Christ is quoted as saying "You are as gods." I can't remember where.
One of the Gospels, I assume.
----- Original Message -----
From: [log in to unmask] href="mailto:[log in to unmask]">cr mittal
To: [log in to unmask] href="mailto:[log in to unmask]">[log in to unmask]
Sent: Tuesday, September 26, 2006 6:06 PM
Subject: Re: Eliot and Divisions

Dear Listers,
I do not intend to obliterate or minimise the basic difference
between Vedantic/Upanishadic philosophy -- of the ultimate
"oneness" of human soul and the Universal Spirit (call it God)
-- and the Chriistian vision of God as the "Other".  In the
former case, one aspires to "be one" with God whereas
in Christianity, one may attain paradise but one does
not merge into God and be one with Him. (Interesting
to imagine this "duality" of God -- one Hindu, the other
Christian, and God knows how many more of Gods
man is going to imagine -- all so different that their
followers uphold the superiority of one against another
-- what strife, what violence, what bloodshed, to "save"
their Gods from others' Gods!!! I'm glad Eliot did not
stress this "division" -- he did not stress what made
the Hindu philosophy "different" from the Christian.
For, to me,  his was not "a divisive imagination".  
Of course, there are other aspects as well that
distinguish the Vedic/Upanishadic philosophy
from the Christian. And Eliot was keenly aware
of it -- he was so "mystified" by Patanjali's
Yog Sutras that he chose to adhere to his
Christian roots.
But as TWL illustrates, Eliot's  imagination/vision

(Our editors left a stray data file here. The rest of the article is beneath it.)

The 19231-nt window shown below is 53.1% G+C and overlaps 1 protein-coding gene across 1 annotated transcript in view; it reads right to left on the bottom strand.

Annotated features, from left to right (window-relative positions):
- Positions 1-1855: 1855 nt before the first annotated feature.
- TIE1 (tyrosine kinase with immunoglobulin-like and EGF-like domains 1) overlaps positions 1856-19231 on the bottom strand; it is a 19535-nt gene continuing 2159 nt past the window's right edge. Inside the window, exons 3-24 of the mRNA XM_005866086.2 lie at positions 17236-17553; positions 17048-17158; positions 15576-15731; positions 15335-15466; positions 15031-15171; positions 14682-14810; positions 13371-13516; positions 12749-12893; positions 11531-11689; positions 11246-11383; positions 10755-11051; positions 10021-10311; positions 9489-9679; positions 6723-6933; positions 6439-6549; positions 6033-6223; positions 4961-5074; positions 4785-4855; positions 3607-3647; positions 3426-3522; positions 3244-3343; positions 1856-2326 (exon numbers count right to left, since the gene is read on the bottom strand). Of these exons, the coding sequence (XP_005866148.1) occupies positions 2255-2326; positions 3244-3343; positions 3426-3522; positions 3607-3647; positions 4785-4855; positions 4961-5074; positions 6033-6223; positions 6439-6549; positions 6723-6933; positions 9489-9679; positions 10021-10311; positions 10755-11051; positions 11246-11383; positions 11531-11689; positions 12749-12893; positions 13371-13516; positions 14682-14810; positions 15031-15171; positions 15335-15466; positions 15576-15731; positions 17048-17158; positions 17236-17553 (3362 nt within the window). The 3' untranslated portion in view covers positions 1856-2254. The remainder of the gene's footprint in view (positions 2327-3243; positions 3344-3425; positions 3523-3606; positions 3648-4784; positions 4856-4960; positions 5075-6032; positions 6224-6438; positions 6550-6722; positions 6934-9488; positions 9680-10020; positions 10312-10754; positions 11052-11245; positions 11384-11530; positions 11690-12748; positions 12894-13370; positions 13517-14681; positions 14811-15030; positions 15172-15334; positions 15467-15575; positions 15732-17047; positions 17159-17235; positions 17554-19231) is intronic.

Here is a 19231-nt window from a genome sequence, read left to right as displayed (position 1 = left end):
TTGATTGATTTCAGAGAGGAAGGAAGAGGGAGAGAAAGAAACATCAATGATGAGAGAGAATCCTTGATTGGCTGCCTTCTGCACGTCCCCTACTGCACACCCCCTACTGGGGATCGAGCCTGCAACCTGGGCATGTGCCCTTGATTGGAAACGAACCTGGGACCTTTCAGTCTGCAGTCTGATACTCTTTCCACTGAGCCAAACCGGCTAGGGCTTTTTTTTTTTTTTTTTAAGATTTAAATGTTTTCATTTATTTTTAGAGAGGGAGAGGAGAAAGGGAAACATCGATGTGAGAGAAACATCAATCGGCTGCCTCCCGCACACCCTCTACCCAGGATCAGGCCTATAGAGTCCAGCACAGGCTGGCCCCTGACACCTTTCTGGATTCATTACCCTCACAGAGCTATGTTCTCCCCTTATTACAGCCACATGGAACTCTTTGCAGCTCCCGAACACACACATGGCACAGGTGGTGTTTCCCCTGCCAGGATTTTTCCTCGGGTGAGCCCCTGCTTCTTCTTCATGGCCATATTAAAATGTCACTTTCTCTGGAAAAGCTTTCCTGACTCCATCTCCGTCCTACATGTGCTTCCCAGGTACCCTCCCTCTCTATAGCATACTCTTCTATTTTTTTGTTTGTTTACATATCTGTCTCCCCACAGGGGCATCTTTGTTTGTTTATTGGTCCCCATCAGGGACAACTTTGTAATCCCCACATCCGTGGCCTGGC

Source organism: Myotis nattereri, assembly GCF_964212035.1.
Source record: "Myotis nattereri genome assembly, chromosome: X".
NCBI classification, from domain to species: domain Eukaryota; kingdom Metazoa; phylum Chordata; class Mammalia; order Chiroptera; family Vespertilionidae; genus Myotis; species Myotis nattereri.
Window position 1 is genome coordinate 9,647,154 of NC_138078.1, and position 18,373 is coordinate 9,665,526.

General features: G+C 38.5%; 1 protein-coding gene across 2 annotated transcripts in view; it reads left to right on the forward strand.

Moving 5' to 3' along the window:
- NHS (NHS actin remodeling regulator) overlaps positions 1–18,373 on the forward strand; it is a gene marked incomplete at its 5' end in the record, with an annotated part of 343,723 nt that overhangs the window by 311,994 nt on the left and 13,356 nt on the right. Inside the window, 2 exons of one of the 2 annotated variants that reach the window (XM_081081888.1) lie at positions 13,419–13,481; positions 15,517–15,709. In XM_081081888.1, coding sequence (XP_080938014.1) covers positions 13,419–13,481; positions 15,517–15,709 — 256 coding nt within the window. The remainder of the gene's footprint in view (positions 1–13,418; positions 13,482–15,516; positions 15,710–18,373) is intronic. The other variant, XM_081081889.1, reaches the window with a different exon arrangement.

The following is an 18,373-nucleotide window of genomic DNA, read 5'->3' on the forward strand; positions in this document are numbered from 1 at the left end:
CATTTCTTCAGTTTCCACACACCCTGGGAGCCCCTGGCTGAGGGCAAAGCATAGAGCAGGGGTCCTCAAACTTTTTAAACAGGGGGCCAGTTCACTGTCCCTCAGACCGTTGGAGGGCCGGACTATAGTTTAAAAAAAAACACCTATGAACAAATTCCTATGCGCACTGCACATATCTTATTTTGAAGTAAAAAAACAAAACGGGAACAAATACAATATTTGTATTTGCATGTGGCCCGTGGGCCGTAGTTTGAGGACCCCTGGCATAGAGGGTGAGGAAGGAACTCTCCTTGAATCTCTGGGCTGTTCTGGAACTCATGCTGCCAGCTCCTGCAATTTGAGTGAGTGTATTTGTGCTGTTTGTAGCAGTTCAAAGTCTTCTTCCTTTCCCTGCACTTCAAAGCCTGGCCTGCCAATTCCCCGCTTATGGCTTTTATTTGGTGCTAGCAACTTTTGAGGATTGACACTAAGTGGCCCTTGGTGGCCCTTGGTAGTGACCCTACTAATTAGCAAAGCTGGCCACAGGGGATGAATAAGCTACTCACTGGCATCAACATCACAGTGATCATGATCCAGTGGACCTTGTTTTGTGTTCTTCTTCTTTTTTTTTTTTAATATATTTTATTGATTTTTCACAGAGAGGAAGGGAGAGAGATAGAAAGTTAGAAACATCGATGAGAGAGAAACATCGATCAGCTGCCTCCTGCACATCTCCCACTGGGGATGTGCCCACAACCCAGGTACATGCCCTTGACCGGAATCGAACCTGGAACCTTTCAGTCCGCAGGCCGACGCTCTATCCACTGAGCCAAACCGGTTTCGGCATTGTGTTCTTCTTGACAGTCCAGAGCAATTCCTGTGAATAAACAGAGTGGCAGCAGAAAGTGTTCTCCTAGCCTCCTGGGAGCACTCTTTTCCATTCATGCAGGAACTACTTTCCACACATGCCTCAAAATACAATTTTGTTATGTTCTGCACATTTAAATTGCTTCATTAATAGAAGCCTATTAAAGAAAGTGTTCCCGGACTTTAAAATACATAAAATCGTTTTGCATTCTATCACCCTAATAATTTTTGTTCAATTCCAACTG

finds  _common grounds_  between different religious
and philosophic systems of the East and the West.
Well, the proof of the pudding, as they say, lies
in its eating. Let me briefly illustrate my point in the
light of the three passages devoted to Da Da Da
in What the Thunder Said in TWL.
TWL depicts the wasteland condition of modern
times but, simultaneously, it has the memory of
other wastelands in human history and myth --
the ancient Greek wasteland of King Oedipus,
the medieval wasteland of Fisher King, and the
Biblical wasteland. There are causes common
to this affliction.
The poet is reminded of Buddha's Fire Sermon
(where the Buddha shares his vision of the whole
world burning in the fire of lust and other such fires).
The poet has a memory of St Augustine being
engulfed by the fires of lust in Carthage. The poet
finds a similar affliction having devasted India of yore.
Men, gods and demons approach Brahman
who with his thunder gives the admonition
of "Da" to each one of them. To the gods
(the god in man) it meant "to give" -- for the
Hindi word "Devta" means one who gives
("deta");  to the man it meant "to sympathise"",
to shed his ego/vanity and cultivate compassion;
to the demons (demon in man) it meant "to control"
one's demonic/ lower passions.
Now look at Eliot's synthesising imagination
at work:
The second Da -- dayadhvam -- to sympathise --
he expounds with images from Dante and
This is just one instance of how Eliot's
imagination draws upon human wisdom
available to us from diverse sources --
both in the East and the West.
All of us know that the three virtues -- 
[to give, to sympathise, to control --
whose cultivation may dispel the drought
(physical, mental and spiritual) and usher in
a lasting "Peace"] are not unique to Eastern
wisdom. They are taught by the Wise in the
West as well. But Eliot, appreciably, broadbases
his vision.
Well, I find no grounds for dissension in his work.
I find his imagination unifying and synthesizing
what are apparently disperate.
As for God being one with man or not,
Eliot's "still point", his "fire and rose are one"
come very close to the Eastern notion of being
one with God.


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